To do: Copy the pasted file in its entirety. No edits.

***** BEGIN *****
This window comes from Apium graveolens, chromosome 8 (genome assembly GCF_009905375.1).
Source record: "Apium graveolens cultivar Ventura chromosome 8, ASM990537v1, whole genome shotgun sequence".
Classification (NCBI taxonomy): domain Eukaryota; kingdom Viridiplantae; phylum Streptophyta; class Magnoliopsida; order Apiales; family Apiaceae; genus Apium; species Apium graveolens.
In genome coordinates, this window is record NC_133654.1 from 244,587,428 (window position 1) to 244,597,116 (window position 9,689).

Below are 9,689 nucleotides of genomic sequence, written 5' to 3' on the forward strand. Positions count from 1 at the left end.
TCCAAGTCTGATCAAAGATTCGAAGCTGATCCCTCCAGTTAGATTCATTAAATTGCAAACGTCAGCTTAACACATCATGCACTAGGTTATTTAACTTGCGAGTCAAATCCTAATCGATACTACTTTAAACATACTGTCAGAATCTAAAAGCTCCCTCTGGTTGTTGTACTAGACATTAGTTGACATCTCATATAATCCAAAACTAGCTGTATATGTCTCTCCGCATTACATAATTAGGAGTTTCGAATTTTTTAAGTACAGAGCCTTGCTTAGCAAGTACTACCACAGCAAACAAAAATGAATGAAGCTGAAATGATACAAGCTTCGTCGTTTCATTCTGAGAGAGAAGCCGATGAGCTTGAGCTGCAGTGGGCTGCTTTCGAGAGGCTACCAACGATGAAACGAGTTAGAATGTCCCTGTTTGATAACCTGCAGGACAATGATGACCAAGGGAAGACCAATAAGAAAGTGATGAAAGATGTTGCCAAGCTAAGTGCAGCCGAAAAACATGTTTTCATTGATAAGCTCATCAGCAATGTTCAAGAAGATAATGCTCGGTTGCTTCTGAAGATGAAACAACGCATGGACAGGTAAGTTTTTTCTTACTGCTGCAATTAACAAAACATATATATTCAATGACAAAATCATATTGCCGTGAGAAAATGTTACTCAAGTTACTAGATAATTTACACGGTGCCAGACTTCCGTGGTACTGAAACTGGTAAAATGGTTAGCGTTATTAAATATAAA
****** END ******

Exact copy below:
This window comes from Apium graveolens, chromosome 8 (genome assembly GCF_009905375.1).
Source record: "Apium graveolens cultivar Ventura chromosome 8, ASM990537v1, whole genome shotgun sequence".
Classification (NCBI taxonomy): domain Eukaryota; kingdom Viridiplantae; phylum Streptophyta; class Magnoliopsida; order Apiales; family Apiaceae; genus Apium; species Apium graveolens.
In genome coordinates, this window is record NC_133654.1 from 244,587,428 (window position 1) to 244,597,116 (window position 9,689).

Below are 9,689 nucleotides of genomic sequence, written 5' to 3' on the forward strand. Positions count from 1 at the left end.
TCCAAGTCTGATCAAAGATTCGAAGCTGATCCCTCCAGTTAGATTCATTAAATTGCAAACGTCAGCTTAACACATCATGCACTAGGTTATTTAACTTGCGAGTCAAATCCTAATCGATACTACTTTAAACATACTGTCAGAATCTAAAAGCTCCCTCTGGTTGTTGTACTAGACATTAGTTGACATCTCATATAATCCAAAACTAGCTGTATATGTCTCTCCGCATTACATAATTAGGAGTTTCGAATTTTTTAAGTACAGAGCCTTGCTTAGCAAGTACTACCACAGCAAACAAAAATGAATGAAGCTGAAATGATACAAGCTTCGTCGTTTCATTCTGAGAGAGAAGCCGATGAGCTTGAGCTGCAGTGGGCTGCTTTCGAGAGGCTACCAACGATGAAACGAGTTAGAATGTCCCTGTTTGATAACCTGCAGGACAATGATGACCAAGGGAAGACCAATAAGAAAGTGATGAAAGATGTTGCCAAGCTAAGTGCAGCCGAAAAACATGTTTTCATTGATAAGCTCATCAGCAATGTTCAAGAAGATAATGCTCGGTTGCTTCTGAAGATGAAACAACGCATGGACAGGTAAGTTTTTTCTTACTGCTGCAATTAACAAAACATATATATTCAATGACAAAATCATATTGCCGTGAGAAAATGTTACTCAAGTTACTAGATAATTTACACGGTGCCAGACTTCCGTGGTACTGAAACTGGTAAAATGGTTAGCGTTATTAAATATAAA